CosStringValue Missing Notes

by Mark Gavin
I happened to be looking through the current documentation for the Adobe Acrobat SDK on the Adobe site and ran across something that looked odd. The documentation for CosStringValue has been dramatically abridged to remove all of the notes explaining what you need to know when using CosStringValue.
char* CosStringValue(CosObj obj, ASTCount* nBytes)
CosStringValue can produce odd intermittent results if used incorrectly.
Following are the three key items you need to know when using CosStringValue:
  1. CosStringValue may not return a C-String.
  2. The data pointed to by the returned pointer may contain embedded null bytes.
  3. The memory location used by CosStringValue can be reused at any time.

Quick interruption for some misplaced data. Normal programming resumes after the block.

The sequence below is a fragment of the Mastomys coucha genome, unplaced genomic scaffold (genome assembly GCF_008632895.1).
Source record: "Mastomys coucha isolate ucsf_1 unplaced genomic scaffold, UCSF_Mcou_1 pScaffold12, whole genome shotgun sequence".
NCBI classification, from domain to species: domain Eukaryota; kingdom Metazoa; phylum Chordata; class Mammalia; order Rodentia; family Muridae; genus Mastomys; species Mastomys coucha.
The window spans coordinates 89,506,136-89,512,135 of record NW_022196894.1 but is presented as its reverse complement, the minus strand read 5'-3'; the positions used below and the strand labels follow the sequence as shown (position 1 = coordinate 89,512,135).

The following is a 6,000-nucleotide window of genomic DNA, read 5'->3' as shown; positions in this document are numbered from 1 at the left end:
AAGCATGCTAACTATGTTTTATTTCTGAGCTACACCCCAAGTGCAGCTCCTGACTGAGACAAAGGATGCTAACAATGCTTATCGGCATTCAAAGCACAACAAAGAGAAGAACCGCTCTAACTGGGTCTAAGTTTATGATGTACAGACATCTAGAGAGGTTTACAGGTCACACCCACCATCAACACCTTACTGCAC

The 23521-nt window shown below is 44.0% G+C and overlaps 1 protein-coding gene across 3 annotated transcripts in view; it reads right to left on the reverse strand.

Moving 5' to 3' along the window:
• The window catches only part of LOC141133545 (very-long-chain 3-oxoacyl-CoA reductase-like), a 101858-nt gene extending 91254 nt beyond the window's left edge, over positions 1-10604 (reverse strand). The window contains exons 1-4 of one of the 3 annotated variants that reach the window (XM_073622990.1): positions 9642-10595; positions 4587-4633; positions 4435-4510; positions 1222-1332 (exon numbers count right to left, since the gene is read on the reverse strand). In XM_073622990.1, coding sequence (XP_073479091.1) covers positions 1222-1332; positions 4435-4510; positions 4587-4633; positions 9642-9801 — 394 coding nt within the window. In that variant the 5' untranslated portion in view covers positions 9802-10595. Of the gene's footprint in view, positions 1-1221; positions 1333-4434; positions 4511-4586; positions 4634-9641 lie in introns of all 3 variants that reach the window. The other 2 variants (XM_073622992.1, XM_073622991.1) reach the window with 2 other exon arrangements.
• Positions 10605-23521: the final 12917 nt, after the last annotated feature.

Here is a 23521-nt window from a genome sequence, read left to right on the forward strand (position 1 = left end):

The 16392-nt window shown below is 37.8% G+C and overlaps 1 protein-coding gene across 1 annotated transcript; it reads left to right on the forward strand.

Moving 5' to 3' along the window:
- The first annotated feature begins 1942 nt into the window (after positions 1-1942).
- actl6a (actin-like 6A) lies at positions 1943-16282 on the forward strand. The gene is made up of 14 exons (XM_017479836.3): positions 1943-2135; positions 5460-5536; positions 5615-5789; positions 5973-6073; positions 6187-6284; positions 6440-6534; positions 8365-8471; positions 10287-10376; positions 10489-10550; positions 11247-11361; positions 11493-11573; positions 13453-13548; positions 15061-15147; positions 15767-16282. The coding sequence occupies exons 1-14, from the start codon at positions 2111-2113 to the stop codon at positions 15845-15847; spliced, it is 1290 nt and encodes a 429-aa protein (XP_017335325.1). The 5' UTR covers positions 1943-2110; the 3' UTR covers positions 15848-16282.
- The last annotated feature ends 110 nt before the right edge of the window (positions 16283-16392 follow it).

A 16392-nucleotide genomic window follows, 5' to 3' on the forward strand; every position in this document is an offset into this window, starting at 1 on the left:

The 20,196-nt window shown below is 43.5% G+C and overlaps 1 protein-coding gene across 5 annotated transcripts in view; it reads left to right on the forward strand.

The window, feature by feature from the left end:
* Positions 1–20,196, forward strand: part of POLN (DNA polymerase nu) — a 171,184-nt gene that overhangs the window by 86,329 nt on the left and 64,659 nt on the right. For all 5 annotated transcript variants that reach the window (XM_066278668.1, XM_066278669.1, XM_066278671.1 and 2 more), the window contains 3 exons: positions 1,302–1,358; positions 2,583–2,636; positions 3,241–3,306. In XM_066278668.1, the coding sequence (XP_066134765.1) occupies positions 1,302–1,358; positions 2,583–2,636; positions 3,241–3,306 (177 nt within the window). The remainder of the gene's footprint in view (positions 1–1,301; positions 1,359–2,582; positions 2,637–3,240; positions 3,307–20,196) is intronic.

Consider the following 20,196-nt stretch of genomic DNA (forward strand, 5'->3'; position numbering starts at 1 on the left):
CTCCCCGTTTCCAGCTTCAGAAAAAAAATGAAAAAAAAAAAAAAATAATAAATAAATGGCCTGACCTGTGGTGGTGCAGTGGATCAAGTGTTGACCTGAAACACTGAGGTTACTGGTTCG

More recent versions of the Adobe Acrobat SDK / Adobe PDF Library have additional calls which can be used instead of CosStringValue which are much safer to work with in general use:

char* CosCopyStringValue(CosObj obj, ASTCount* nBytes)
char* CosStringValueSafe(CosObj obj, char* buffer, ASTArraySize bufferSize, ASTCount* nBytes)
Following is a link to the Adobe Acrobat SDK / Adobe PDF Library documentation on the Adobe site
Following are the missing notes which can be found in older versions of the “Acrobat® and PDF Library API Reference”

Note: The pointer returned from this method is not guaranteed to remain valid if CosStringValue() is called again. It is recommended that you use CosStringValueSafe() or CosCopyStringValue() instead; these methods place the string into a user-allocated buffer.

Note: The caller must immediately copy the returned string. The memory pointed to be the return value may become invalid if any memory-allocating calls are made. In particular, consider the sequence:

str1 = CosStringValue(...);
str2 = CosStringValue(...);

In this case, the contents of str1 may be invalid by the time the second CosStringValue() call returns.

Note: The returned value is not a C-style string. Cos string objects can contain NULL bytes. Standard C string-handling functions may not work as expected.